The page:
Feminism’s biggest issue, ironically enough, has been exclusion. Historically, resistance to feminism—the idea that one’s gender does not determine their worth, value, skills, and roles, and that therefore women and men have the same rights and responsibilities—has meant compromise. In the tides of history—where European countries have conquered others and white supremacy largely ruled in “the West”—this has meant that feminism has been largely white. It’s why liberals largely roll their eyes at Americans who celebrate the suffragettes’ contributions to feminism, saying they secured women’s rights to vote. They didn’t; those efforts were towards white women, and white women only, at the expense of others.
The cheers for Wonder Woman being a feminist story posit the exact same problem. It is ironic that an anti-nationalist film about unity stars a Zionist, an ideology which seeks to give an ethnicity rights over others and is therefore inherently racist; it is doubly ironic that this film is then held as a torch for Hollywood blockbuster feminism.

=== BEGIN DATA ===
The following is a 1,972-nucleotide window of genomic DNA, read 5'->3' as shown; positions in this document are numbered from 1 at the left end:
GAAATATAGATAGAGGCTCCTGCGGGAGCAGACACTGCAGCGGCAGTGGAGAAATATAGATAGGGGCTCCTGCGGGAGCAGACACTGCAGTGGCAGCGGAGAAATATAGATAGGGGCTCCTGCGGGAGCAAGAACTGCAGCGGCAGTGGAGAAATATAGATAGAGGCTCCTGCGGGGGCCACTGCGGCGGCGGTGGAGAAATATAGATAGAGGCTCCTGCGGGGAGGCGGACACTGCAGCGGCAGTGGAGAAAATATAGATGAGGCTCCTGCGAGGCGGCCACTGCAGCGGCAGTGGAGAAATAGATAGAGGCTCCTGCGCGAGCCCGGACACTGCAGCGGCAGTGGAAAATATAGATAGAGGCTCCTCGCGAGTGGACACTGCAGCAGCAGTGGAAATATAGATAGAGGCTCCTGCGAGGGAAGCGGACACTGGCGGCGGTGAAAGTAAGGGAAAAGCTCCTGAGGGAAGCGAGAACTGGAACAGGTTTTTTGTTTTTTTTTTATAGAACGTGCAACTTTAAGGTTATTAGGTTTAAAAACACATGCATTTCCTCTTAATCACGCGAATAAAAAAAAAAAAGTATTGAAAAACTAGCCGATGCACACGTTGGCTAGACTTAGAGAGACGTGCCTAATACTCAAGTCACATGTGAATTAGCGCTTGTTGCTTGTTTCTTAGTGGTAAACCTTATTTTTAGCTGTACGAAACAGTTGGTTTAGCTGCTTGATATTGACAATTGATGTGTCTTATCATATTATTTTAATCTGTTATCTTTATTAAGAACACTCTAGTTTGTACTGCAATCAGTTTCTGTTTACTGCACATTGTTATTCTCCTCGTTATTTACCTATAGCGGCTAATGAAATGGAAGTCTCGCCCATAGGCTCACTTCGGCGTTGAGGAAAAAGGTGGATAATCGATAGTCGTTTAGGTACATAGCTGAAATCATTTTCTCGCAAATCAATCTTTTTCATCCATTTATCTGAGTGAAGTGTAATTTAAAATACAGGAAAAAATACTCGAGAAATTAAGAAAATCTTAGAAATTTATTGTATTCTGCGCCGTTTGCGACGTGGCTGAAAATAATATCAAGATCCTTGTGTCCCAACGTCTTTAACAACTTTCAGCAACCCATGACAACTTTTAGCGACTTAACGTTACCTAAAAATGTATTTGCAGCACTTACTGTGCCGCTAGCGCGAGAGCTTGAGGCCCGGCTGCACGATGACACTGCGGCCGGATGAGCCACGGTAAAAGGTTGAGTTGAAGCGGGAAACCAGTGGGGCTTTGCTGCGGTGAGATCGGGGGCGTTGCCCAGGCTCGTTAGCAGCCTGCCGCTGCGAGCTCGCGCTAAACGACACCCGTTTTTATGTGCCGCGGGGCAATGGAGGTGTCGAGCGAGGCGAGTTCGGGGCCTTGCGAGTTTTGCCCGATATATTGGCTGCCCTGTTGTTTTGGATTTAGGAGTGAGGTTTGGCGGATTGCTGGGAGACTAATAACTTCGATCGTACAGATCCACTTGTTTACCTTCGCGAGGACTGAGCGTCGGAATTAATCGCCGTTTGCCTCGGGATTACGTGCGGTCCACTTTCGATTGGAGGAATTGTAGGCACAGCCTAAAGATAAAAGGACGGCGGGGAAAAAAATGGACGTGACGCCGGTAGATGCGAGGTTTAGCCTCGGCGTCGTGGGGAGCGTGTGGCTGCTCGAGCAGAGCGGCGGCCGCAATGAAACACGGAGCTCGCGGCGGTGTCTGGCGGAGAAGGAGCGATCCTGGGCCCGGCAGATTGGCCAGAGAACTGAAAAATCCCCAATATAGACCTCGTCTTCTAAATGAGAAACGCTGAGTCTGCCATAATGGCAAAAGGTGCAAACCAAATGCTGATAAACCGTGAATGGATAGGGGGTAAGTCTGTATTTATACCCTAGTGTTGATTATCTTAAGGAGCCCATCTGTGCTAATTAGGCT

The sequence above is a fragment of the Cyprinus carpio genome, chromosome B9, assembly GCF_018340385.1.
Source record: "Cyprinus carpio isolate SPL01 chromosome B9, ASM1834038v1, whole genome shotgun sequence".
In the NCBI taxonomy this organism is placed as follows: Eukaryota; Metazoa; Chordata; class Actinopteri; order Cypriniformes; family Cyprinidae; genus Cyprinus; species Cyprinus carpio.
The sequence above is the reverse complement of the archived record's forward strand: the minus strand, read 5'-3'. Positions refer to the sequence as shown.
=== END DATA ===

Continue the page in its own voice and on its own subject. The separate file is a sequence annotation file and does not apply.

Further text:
Because by casting Gal Gadot—whose family “ascended” to Israel and changed its name from Greenstein to “indigenise” itself—the film has managed to thrust a former IDF soldier who supported the 2014 war on Gaza and served in the 2006 in Lebanon into the limelight and lend her particular brand of exclusive feminism some legitimacy.
This essay, by Palestinian-American novelist and essayist Susan Abulhawa (author of Mornings in Jenin and The Blue Between Sky and Water), discusses why. It is a great argument for boycotting the film, which opens today in Jordan, written with conviction and worth reading over and sharing.
Have a great weekend, everyone.
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